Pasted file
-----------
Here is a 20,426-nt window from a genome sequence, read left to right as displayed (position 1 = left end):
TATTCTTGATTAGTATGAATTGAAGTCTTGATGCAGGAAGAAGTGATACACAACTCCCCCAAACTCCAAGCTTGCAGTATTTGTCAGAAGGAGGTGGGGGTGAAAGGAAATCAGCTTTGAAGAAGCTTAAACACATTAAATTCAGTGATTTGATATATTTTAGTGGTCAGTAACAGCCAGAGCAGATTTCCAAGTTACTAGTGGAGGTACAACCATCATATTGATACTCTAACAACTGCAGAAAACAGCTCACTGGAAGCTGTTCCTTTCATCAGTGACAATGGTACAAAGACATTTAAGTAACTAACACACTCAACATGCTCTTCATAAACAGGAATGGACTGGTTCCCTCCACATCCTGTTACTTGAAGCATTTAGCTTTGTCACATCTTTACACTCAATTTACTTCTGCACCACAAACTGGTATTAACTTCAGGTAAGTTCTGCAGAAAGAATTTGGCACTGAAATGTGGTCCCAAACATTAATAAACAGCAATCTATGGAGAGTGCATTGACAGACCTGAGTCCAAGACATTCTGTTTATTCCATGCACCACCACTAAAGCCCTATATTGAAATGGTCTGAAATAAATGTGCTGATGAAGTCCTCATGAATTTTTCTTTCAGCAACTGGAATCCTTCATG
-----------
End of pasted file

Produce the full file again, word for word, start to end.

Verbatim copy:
Here is a 20,426-nt window from a genome sequence, read left to right as displayed (position 1 = left end):
TATTCTTGATTAGTATGAATTGAAGTCTTGATGCAGGAAGAAGTGATACACAACTCCCCCAAACTCCAAGCTTGCAGTATTTGTCAGAAGGAGGTGGGGGTGAAAGGAAATCAGCTTTGAAGAAGCTTAAACACATTAAATTCAGTGATTTGATATATTTTAGTGGTCAGTAACAGCCAGAGCAGATTTCCAAGTTACTAGTGGAGGTACAACCATCATATTGATACTCTAACAACTGCAGAAAACAGCTCACTGGAAGCTGTTCCTTTCATCAGTGACAATGGTACAAAGACATTTAAGTAACTAACACACTCAACATGCTCTTCATAAACAGGAATGGACTGGTTCCCTCCACATCCTGTTACTTGAAGCATTTAGCTTTGTCACATCTTTACACTCAATTTACTTCTGCACCACAAACTGGTATTAACTTCAGGTAAGTTCTGCAGAAAGAATTTGGCACTGAAATGTGGTCCCAAACATTAATAAACAGCAATCTATGGAGAGTGCATTGACAGACCTGAGTCCAAGACATTCTGTTTATTCCATGCACCACCACTAAAGCCCTATATTGAAATGGTCTGAAATAAATGTGCTGATGAAGTCCTCATGAATTTTTCTTTCAGCAACTGGAATCCTTCATG